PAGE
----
- Some apps will allow you to opt out of it gathering location information; if an app will not give you that option, consider not downloading the app. For apps that do allow you to opt out, turn off the location feature and check regularly to ensure that your preference doesn’t get changed during an update.
- If you have apps connected to online accounts on your cell phone, do not stay logged in. Log off after each use.
- Turn off the Bluetooth on your cell phone when it is not in use.
- Check your cell phone account every now and then through your wireless carrier’s website to ensure that you know all the features that are running on your phone.
- Run anti-virus and security software on your phone. Some software will even list all the programs that are running on your phone.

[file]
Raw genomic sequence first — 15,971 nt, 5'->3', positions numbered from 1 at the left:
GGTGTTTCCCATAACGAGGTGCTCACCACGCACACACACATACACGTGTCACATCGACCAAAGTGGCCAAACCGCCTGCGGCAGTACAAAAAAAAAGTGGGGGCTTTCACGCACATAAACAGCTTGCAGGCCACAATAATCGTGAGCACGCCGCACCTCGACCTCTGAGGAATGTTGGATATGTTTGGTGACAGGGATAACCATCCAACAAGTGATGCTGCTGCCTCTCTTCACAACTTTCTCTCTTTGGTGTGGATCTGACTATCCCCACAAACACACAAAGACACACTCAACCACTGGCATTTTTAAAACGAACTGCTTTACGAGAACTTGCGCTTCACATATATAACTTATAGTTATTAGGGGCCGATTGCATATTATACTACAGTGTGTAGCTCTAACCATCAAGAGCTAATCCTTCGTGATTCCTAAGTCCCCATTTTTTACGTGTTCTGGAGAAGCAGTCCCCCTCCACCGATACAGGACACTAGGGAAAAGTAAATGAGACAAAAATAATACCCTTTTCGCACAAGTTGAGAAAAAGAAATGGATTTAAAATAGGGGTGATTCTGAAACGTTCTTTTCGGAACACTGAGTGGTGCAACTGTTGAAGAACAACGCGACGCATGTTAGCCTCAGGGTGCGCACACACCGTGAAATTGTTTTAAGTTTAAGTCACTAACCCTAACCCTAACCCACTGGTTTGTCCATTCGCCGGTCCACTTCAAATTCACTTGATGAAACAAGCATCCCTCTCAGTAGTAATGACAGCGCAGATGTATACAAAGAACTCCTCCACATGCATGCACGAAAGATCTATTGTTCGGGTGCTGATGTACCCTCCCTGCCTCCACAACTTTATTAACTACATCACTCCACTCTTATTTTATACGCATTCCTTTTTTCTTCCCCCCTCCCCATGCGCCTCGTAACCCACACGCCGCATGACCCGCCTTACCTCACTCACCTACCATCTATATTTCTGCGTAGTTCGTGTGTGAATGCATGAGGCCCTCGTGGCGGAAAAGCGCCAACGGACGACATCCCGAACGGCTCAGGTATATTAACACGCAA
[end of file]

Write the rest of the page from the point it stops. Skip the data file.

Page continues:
- Avoid purchasing a “jail-broken” iPhone or “jail-breaking” your iPhone (removing the manufacturer and carrier’s restrictions) since these phones are much more vulnerable to spyware and malware.
Strategies if you feel you are being monitored.
- If you can, replace your current phone.
- You can get a donated phone through the Verizon Hopeline (which partners with domestic violence programs) or through a low-income program such as Safe Link Wireless.
- You can purchase a pay-as-you-go phone, one that isn’t connected to any accounts that the perpetrator might have access to. Make the purchase with cash to avoid the phone being connected with your personal information.
- If you purchase a new phone with a traditional carrier, considering switching carriers and phone number. Ask that you are the only authorized account holder and check to see what type of notifications you will receive if any features get added or removed.
- Most cell phone companies also sell used or refurbished phones that are more affordable.
- Think about your safety when getting rid of the monitored cell phone. Some perpetrators may escalate their abusive behavior if they think that the survivor is removing their control and access.